This incompatible language leads to the definition of several redundant language levels which cannot be fully exploited by the terminal except when the latter is informed of the structure of the message which it processes. This language identification is possible by means of a so-called service octet provided by the specifications and placed in front of the octets describing the page level with the page heading.

BRIEF DESCRIPTION OF THE DRAWINGS

The invention is described in greater detail hereinafter relative to non-limitative embodiments and with reference to the attached drawings, wherein show:

FIG. 1, already described, a block diagram of a videotex system.

FIG. 2: the block diagram of the transmission equipment.

FIG. 3: a block diagram of a receiver equipped with an identification circuit according to the invention.

FIG. 4: a block diagram of an identification circuit.

FIG. 5: a block diagram of a page selection automaton.

FIG. 6: a block diagram of a first acquisition automaton.

FIG. 7: a block diagram of a first load module.

FIG. 8: a block diagram of a second load module.

FIG. 9: a block diagram of a third load module.

FIG. 10: a logic circuit able to produce a control signal of the third load module.

FIG. 11: a block diagram of a subsequent acquisition automaton.

DETAILED DESCRIPTION OF THE PREFERRED EMBODIMENTS

FIGS. 2 and 3 make it possible to place the means according to the invention in the overall videotex system, firstly in the transmission equipment (FIG. 2) and then in the receiver (FIG. 3).

The system shown in FIG. 2 is identical to that of FIG. 1 of French Patent Application No. 75 18319 referred to hereinbefore. Upstream of a modulation member 14 and a transmitting antenna 16 it is possible to switch by means of a multiplexer 12 a certain number of sources incorporating a data processing circuit 8 connected to control station 6.1, 6.2, etc. The data processing circuit 8 comprises a bringing into format circuit 7, a store 9, whose input is connected to the output of circuit 7, whereof one transmitting output can be selectively connected to the modulation member 14 and whose control output is connected to the input of a translating circuit 11. Each control station 6.1, 6.2, etc has a control screen 3 and a composition or setting keyboard 5. Each keyboard has a data output connected to the input of circuit 7 and a data input connected to the output of circuit 11.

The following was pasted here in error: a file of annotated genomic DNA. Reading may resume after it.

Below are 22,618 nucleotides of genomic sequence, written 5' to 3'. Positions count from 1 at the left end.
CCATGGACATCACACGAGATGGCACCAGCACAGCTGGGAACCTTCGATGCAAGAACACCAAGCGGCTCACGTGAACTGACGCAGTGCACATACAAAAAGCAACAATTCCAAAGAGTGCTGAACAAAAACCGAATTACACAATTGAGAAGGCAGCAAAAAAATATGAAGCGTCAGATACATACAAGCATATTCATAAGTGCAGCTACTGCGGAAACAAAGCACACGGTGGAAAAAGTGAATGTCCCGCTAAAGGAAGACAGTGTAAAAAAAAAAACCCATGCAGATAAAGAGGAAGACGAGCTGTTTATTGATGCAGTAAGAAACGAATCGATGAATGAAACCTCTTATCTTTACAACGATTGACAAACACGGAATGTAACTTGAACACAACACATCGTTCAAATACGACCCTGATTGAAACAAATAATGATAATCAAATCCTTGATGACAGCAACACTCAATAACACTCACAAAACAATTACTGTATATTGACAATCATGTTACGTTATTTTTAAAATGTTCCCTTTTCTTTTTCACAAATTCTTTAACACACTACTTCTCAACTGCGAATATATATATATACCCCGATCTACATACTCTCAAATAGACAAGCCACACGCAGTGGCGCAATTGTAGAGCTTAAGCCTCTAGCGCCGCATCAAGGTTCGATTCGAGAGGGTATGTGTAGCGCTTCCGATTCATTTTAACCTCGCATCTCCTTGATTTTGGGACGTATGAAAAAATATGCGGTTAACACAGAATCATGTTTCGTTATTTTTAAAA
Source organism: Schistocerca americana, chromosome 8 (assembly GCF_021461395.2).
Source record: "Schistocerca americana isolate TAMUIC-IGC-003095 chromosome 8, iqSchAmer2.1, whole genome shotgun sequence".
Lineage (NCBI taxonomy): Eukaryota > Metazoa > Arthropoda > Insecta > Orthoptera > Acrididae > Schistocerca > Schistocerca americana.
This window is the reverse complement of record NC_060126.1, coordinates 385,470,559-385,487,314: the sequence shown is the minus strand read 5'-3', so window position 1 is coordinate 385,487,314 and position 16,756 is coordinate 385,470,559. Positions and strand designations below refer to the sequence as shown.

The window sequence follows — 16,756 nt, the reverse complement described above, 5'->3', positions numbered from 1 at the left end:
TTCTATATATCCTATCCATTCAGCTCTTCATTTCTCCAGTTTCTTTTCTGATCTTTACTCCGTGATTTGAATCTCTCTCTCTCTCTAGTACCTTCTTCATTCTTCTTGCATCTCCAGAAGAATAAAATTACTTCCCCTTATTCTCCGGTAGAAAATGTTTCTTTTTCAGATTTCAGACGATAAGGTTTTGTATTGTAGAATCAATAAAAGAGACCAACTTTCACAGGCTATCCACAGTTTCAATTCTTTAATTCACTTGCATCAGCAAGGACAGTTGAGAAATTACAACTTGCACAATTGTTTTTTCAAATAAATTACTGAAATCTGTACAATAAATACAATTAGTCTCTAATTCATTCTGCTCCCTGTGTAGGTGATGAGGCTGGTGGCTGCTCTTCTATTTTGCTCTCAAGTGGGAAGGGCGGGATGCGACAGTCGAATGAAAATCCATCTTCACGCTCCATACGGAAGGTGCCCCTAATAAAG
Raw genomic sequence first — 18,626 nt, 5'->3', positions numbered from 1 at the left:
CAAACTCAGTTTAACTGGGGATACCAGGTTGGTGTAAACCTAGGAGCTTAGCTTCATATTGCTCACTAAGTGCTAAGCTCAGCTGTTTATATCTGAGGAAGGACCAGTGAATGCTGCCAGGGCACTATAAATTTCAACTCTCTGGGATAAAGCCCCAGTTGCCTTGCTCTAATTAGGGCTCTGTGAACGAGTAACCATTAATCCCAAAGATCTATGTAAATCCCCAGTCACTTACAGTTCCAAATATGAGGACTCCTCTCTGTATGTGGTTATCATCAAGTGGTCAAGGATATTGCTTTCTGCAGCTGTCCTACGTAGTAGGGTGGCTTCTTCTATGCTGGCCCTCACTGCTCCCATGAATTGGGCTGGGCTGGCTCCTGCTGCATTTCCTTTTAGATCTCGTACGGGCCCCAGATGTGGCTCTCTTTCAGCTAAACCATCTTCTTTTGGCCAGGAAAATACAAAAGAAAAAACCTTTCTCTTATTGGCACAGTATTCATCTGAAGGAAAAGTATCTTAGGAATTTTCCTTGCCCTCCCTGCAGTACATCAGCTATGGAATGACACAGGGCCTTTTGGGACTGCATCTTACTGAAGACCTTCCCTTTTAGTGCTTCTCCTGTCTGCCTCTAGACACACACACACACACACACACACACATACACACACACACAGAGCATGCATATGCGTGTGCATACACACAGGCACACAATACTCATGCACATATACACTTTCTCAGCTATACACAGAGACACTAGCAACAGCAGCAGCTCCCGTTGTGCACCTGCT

Each station 6.1, 6.2, etc enables a journalist or operator to compose pages by means of keyboard 5 whilst checking on the control screen 3 all the characteristics of the final picture in colour: size of the characters, blinking effects and special graphical features. Each keyboard 5 is of the typewriter type and contains logic elements for the setting and updating of documents. The data supplied by station 6.1, 6.2, etc are brought into format in circuit 7 and then stored in store 9. Store 9 can be a disk store in which are stored the transmittable code sequences corresponding to the language referred to hereinbefore. Store 9 constitutes a file of the pages which are periodically read and transmitted to the modulation member 14 for transmission. An operator of a station 6.1, 6.2, etc can also make a page appear on control screen 3 by means of circuit 11.

Constructional embodiments of the equipment of FIG. 2 are known. They can be in cabled logic form or in programmed form managed by a microprocessor.